American tribes and culture groups designed to give school-age children a snapshot of the wealth of information there is to learn.
During the five years that I spent on Sesame Street, I tried to convey in the Native American episodes one message above all: Indians Exist. We are alive and real. We have fun, friends, families, and a whole lot to contribute to the rest of the world through our reality. The Cradleboard Teaching Project, a program of the
Nihewan Foundation, is one way to get this message across. Cradleboard helps children get to know one another through cross- cultural communication, using whatever means they have.
Native American children, like all children, are not only their cultures. Even kids from the most traditional Native backgrounds have much in common with all other children: they have families, they grow and change every day, they love and work and play.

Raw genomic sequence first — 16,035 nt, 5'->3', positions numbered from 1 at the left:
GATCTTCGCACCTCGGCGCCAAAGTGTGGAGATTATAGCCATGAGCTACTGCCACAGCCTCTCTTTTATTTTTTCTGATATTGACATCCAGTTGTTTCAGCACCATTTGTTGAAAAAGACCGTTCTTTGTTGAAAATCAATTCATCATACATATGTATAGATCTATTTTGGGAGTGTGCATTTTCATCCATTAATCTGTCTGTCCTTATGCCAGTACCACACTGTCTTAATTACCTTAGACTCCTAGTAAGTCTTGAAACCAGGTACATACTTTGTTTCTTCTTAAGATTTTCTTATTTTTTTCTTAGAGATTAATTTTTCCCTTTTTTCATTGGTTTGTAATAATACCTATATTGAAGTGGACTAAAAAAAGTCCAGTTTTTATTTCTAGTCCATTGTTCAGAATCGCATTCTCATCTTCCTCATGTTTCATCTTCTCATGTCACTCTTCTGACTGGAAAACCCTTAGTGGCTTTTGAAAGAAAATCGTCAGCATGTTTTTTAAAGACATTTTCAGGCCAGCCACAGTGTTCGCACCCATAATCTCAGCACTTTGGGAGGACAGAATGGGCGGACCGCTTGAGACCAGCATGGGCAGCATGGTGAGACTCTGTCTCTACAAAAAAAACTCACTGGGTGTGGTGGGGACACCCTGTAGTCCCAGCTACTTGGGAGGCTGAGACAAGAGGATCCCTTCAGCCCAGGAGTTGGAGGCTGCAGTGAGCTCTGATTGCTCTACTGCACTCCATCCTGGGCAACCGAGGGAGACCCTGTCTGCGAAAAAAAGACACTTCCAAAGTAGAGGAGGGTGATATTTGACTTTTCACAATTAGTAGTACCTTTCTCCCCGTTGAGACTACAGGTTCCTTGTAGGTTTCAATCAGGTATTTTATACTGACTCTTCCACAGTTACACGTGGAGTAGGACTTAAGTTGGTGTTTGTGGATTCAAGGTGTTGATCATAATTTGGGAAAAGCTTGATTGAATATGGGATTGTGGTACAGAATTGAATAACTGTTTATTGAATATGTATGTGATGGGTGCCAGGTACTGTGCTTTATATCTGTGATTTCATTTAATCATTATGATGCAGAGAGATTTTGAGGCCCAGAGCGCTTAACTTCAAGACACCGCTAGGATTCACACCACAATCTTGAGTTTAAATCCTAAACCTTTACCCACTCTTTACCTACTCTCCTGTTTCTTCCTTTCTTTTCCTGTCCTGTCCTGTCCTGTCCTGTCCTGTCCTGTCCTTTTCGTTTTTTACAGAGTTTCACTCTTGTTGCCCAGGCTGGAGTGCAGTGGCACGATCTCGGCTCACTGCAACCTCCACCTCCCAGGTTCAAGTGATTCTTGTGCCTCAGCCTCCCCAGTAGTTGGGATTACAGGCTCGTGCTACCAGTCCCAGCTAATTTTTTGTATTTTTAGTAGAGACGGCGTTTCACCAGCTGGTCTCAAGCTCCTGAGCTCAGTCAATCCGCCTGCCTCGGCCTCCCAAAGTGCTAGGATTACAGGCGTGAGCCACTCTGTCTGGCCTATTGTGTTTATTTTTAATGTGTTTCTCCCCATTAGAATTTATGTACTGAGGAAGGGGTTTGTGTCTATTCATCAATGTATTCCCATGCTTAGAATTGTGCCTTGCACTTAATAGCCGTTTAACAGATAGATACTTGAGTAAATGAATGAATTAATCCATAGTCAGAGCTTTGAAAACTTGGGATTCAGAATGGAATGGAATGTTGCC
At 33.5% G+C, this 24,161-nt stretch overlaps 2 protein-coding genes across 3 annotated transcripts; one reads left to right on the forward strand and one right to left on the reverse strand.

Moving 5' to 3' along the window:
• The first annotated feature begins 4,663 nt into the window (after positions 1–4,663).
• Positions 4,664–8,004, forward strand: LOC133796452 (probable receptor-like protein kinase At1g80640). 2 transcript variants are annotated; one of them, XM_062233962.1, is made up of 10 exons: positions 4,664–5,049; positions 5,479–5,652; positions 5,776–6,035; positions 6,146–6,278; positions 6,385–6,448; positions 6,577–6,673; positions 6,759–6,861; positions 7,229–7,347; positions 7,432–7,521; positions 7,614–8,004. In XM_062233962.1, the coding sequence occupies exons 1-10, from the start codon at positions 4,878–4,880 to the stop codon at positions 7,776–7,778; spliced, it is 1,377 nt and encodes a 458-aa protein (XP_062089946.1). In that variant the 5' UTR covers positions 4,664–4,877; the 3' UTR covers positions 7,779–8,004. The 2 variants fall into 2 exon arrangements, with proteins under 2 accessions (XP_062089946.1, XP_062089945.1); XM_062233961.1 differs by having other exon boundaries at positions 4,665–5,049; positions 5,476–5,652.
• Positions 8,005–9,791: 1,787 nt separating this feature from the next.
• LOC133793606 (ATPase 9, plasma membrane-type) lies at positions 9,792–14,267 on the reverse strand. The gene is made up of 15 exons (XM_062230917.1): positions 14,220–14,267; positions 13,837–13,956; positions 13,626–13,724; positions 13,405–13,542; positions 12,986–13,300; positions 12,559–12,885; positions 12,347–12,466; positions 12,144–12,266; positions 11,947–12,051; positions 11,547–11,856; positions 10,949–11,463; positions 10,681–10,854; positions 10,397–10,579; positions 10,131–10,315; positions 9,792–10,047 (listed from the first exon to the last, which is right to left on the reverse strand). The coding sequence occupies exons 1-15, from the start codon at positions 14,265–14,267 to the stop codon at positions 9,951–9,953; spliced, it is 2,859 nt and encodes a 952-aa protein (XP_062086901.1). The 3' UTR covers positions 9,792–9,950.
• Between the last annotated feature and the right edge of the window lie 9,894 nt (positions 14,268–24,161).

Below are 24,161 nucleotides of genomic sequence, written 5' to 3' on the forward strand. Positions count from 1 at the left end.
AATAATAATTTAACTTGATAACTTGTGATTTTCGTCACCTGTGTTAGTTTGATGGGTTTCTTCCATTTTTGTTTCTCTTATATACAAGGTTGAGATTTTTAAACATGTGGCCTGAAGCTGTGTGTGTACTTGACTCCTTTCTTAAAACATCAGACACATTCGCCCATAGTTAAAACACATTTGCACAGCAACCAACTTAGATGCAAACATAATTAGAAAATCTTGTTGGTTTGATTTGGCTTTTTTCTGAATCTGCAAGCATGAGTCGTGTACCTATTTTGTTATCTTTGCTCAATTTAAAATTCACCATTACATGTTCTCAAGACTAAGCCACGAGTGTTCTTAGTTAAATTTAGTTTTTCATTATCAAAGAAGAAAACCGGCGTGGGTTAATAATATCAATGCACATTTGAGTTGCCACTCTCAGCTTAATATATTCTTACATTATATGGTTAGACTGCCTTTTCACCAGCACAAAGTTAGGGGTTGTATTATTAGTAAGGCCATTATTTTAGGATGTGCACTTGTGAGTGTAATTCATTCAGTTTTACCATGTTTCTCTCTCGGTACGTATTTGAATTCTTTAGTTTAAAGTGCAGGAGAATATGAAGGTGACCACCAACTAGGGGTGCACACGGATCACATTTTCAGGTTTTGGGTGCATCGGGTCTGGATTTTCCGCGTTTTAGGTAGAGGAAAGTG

Many Native American children, through their families and communities, experience a special cultural richness. These kids understand that they live in a special relationship between the earth and the sky; that they are related to all other creatures; that their cultures are unique and precious. They also know many hard truths: that their native languages are greatly endangered; that their ancestors experienced hatred and violence in their own country; that much of their greatness is unknown to most other people.
But Native children, like all children, should also know that there is tremendous good work to be done in which they can share.
They have a future.
Source - References
Photo©: Aaron Harris